"Students and scholars of popular music will find this an enlightening, thought-provoking book."
—Choice, D Arnold, University of North Texas
"This research should serve as a catalyst for a critical reevaluation of the current narratives of postwar American popular music history and will likely exert an influence on the field for many years to come."
—Travis D. Stimeling, Millikin University, American Music
American Musicological Society Music in American Culture Award 2011
Association for Recorded Sound Collections 2011 Award for Best Research in Recorded Rock or Popular Music Certificate of Merit
Sample Audio Tracks
Orioles, "It's Too Soon to Know" (Jubilee)
Channeling the Ink Spots—but not quite—the amateur Orioles, with their shoe store clerk songwriter and manager, Deborah Chessler, had the only R&B-to-pop crossover in the latter half of 1948, an early sign of things to come.
Johnnie Ray, "Cry" (Okeh)
In this 1951 Mitch Miller production of a song written by night watchman, Churchill Kohlman, with a performance one critic called a "lacerating threnody," an unknown Johnnie Ray was transformed overnight into what Down Beat labeled "the phenom of the music-record business of the second half of the century."
Les Paul and Mary Ford, "How High the Moon" (Capitol)
With elaborate and painstaking overdubbing, Les Paul and Mary Ford elevated gimmickry to art as exemplified in this public favorite, which rode the top chart position for nine weeks in 1951.
Peggy Lee, "Lover" (Decca)
Peggy Lee and arranger Gordon Jenkins teamed up for this desperately fevered rendition of the Rodgers and Hart standard. Despite her former Capitol records colleague, Ella Mae Morse's, public rebuke ("she must be kidding"), Lee's record sold more than a million copies in the summer of 1952.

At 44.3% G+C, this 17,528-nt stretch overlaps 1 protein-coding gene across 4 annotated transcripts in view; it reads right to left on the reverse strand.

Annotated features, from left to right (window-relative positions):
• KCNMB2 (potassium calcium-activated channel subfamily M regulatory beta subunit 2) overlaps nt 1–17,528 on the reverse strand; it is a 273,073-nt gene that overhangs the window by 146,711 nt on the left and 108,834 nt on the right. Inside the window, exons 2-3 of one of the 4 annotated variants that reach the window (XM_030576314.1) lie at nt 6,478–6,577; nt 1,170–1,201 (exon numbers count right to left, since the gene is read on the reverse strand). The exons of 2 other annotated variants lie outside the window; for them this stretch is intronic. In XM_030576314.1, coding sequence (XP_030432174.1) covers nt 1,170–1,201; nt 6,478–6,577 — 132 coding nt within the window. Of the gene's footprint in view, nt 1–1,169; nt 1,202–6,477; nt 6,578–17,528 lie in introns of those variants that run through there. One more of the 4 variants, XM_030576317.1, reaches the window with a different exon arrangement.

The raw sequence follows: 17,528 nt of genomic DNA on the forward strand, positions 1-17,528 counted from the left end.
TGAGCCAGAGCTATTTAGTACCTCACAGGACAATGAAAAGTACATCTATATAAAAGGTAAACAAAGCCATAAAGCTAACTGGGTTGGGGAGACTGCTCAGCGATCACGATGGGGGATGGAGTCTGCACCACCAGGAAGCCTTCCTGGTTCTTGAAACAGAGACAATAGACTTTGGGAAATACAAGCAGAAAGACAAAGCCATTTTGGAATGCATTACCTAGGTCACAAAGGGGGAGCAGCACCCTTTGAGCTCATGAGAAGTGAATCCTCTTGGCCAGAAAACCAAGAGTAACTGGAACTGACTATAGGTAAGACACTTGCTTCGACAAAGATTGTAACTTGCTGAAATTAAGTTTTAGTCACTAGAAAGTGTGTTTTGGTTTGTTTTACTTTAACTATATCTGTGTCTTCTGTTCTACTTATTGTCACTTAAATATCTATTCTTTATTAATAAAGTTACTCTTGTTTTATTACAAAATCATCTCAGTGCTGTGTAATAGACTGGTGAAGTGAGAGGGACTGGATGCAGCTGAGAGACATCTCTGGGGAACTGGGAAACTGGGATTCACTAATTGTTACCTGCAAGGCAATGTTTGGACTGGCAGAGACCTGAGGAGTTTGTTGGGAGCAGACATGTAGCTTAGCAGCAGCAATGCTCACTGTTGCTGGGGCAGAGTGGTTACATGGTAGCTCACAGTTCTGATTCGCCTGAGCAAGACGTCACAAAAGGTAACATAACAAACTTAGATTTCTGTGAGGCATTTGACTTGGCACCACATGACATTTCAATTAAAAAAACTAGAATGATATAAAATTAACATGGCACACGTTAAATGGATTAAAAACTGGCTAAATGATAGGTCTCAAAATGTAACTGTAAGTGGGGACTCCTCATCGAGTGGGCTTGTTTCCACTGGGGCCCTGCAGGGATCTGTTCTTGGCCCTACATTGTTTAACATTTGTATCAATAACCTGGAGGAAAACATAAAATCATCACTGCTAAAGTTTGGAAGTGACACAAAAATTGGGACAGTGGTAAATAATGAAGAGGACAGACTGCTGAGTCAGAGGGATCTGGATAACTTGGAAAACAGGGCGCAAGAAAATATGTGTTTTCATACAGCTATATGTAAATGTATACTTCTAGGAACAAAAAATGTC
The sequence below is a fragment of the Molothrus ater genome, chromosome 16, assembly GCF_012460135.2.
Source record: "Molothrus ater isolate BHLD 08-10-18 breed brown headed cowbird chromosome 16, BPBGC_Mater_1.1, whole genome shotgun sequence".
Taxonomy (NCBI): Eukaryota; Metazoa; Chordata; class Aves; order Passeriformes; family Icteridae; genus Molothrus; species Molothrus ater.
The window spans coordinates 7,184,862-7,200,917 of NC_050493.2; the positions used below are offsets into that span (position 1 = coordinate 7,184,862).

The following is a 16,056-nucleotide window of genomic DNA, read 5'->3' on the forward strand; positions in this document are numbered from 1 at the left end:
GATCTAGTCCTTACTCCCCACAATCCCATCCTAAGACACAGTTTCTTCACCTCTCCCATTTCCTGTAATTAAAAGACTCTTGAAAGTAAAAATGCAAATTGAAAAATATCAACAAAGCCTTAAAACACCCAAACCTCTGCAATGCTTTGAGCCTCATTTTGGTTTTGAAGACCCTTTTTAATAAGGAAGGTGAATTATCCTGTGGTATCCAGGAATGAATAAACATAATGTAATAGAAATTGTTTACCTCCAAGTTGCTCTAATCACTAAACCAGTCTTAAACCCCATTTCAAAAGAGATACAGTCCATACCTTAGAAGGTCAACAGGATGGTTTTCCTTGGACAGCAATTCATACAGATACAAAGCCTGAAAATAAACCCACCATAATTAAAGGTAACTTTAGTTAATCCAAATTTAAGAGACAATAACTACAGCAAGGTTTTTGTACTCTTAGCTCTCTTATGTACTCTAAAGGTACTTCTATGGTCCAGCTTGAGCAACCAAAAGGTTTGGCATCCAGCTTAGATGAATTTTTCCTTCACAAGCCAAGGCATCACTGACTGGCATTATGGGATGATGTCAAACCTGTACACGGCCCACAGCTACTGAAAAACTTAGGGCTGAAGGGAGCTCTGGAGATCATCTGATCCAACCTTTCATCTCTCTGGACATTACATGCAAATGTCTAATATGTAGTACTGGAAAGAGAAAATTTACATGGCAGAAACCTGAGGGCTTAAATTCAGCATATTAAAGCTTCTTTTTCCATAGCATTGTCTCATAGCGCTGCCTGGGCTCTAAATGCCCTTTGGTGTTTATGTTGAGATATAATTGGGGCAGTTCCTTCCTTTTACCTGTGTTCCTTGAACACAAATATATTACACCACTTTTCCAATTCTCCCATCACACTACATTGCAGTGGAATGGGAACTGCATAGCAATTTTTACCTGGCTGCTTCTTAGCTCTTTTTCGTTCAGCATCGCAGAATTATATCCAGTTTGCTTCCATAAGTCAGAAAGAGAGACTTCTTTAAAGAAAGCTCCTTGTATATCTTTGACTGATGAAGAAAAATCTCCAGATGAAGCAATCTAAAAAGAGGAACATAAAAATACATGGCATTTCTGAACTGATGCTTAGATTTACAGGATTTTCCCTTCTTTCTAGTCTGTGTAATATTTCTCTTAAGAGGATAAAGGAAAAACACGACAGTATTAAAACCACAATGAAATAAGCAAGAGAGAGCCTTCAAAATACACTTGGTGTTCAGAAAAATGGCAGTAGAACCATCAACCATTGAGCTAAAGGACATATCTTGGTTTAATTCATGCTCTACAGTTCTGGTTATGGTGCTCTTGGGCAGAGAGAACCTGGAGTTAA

Don Howard, "Oh Happy Day" (Essex)
Eighteen-year-old Don Howard, recording in his parents' garage, "kicked off a shocked reaction" in the industry with this decidedly amateur effort that nevertheless impressed many hundreds of thousands of young record buyers in 1952.
Chords, "Sh-Boom" (Cat)
Originally a throw-away B-side for the Chords' cover of Patti Page's "Cross Over the Bridge," this 1954 track by a group of young black singers from the Bronx (accompanied by New York session pros) made a top-ten showing on the pop charts, much to the astonishment of industry insiders, including label head Ahmet Ertegun.
Bill Haley and the Comets, "(We're Gonna) Rock Around the Clock" (Decca)
Thanks to its appearance in the film, Blackboard Jungle in 1955, this boisterous track—produced by veteran jazz producer, Milt Gabler—became an emblem of youthful rebellion expressed in the voice of a thirty-year-old country singer who, along with the rest of the band and the country at large, was swept up in a musical groundswell beyond anyone's control.
Platters, "Only You (And You Alone)" (Mercury)
The sweetest of the early rock and roll stars, the Platters, with songwriter Buck Ram providing a living connection to past pop tradition, demonstrated that the new music was not to be defined by its big beat alone.
Elvis Presley, "Hound Dog" (RCA Victor)
Working in a top New York studio operated by one of the industry's premier corporations—home to Toscanini, Ellington, Rubinstein, and Gillespie—this piece of proto-punk racket, which may as well have issued from some indie garage, landed Presley at the top of pop, R&B, and country charts in 1956.
Chuck Berry, "Rock and Roll Music" (Chess)
Rock and roll was an emergent concept in 1957 when Chuck Berry delivered this musicology lesson in the form of a hit single blending multiple styles and song forms epitomizing the new music's essentially eclectic nature.
Shirelles, "Will You Love Me Tomorrow" (Scepter)
The singers and the songwriter/arranger (Carole King) were all women on this 1960 number-one single, as was the label owner (Florence Greenberg), challenging the rock and roll boys club and ushering into the pop mainstream a massive new wave of young female energy and attitude.